This points to how your prospects are converting into trial sign ups, product-qualified leads and ultimately, paying customers.

So don’t stop at growing website traffic volume.

#8. Customer Acquisition Cost

David Skok, two times entrepreneur turned VC calls this one, ‘the startup killer’. In practicality, misunderstanding this one is enough to kill your startup. Different from cost per lead, it measures the cost of acquiring each paying customer over a specified period.

Especially for those currently at the early stage, jumping head on to use expensive field sales team could move your feet onto quicksand.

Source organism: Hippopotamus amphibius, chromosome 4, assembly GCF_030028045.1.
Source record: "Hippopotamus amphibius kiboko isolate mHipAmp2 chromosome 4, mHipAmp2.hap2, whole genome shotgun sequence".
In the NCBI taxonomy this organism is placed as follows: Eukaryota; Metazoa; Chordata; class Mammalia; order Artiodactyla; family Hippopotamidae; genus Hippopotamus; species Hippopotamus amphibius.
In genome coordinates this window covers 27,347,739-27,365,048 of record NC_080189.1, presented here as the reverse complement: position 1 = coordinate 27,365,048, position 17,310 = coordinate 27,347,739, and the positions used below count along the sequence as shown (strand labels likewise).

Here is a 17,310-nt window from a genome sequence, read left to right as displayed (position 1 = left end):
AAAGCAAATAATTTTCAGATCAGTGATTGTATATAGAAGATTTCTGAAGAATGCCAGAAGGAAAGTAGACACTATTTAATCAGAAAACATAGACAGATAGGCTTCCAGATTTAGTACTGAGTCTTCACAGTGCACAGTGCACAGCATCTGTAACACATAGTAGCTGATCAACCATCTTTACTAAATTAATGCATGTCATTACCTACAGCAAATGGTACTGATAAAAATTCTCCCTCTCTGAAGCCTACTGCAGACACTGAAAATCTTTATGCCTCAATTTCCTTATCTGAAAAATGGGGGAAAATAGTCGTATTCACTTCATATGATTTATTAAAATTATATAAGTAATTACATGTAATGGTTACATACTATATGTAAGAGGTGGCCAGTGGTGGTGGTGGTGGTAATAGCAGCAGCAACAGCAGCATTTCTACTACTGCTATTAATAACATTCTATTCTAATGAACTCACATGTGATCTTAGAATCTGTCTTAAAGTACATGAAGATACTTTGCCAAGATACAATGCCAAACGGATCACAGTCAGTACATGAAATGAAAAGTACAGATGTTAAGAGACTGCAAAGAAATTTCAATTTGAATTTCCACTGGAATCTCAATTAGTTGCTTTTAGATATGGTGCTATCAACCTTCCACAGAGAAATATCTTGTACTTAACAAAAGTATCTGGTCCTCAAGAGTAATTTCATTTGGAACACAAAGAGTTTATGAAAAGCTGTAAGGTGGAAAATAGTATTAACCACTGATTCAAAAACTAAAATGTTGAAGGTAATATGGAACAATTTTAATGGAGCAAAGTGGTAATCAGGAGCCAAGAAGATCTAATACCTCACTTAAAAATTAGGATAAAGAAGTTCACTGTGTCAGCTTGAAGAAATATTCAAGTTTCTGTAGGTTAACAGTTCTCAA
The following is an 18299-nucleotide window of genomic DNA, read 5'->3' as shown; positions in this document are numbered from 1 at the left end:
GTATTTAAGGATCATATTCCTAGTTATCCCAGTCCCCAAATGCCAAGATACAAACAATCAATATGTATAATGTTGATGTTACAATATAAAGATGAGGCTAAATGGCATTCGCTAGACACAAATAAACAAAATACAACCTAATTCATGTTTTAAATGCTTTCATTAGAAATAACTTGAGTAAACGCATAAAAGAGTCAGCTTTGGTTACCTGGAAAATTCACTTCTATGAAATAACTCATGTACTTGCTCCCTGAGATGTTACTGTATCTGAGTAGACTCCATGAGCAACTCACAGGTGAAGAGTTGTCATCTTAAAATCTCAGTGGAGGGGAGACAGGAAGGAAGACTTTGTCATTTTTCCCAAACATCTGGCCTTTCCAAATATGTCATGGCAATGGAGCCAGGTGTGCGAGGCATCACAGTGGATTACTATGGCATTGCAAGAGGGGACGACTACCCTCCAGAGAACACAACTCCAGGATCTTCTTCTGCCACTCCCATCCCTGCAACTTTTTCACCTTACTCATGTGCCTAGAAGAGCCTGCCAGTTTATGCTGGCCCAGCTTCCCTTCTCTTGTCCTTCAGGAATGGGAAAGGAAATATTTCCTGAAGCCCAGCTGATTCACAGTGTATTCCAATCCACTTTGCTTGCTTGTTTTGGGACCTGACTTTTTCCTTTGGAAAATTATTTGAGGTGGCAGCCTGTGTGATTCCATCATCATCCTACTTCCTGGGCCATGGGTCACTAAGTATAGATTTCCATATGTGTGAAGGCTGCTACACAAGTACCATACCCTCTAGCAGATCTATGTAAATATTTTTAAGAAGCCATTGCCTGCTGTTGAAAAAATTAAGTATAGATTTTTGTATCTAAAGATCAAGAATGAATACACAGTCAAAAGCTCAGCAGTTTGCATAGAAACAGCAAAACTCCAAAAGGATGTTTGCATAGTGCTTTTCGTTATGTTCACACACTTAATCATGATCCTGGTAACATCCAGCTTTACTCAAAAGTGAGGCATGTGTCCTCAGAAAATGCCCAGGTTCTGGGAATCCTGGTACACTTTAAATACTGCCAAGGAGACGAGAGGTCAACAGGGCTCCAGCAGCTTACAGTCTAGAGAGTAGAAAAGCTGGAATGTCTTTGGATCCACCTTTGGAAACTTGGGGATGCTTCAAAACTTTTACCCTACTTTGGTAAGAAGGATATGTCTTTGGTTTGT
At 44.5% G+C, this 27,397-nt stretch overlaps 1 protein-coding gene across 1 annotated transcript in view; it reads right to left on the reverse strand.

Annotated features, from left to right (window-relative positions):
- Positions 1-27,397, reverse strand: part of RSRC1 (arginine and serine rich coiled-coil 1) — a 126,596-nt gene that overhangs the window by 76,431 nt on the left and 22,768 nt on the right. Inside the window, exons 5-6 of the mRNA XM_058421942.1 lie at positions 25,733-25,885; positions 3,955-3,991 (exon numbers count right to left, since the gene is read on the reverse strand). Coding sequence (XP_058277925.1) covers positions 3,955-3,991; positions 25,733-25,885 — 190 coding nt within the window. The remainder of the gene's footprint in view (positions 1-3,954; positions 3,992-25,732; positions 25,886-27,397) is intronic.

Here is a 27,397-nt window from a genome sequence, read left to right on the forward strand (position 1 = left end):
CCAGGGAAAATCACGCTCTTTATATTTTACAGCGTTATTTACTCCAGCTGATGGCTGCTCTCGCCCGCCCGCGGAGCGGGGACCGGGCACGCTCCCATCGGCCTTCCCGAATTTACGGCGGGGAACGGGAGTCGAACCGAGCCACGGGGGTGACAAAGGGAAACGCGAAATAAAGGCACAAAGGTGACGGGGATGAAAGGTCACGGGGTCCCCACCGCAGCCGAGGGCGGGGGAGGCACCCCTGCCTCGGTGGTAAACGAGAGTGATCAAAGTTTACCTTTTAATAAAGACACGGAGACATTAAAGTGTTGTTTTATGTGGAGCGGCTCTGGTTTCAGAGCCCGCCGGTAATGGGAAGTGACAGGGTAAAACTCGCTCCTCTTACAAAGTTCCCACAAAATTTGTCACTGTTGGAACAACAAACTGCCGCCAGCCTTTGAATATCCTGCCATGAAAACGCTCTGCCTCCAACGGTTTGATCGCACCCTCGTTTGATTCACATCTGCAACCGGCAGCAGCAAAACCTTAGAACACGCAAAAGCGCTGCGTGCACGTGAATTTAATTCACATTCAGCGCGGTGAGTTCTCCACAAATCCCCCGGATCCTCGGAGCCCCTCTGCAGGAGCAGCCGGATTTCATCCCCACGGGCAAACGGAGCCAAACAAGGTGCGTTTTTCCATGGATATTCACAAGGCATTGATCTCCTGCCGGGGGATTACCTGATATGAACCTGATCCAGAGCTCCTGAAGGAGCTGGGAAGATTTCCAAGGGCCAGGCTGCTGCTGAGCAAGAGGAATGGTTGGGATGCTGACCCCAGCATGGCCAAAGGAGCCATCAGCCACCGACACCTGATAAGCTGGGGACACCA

For B2C companies with freemium models, it gets even trickier.

#9. Churn

This is what I call the leaky bucket challenge. Obviously, your challenge is to keep getting paying customers for as long as possible. What if the opposite is the case for a frustrating percentage of your monthly paying customers?

Churn is about the percentage of your paying users that cancel within a given period.

It also relates to the revenue lost as a result of those cancellations. So you should be measuring both at the same time. In most case, it is either you are signing in the wrong people, your product fails to meet expectations or due to support issues.

#10. Customer Retention

Here is another important SaaS metric you need to monitor in order to keep a balance with the churn. This is because if there is an imbalance that lasts longer than necessary, your entire company could start sinking without you knowing it.

So the challenge is to retain more of the customers you get in every given period.

#11. Monthly Recurring Revenue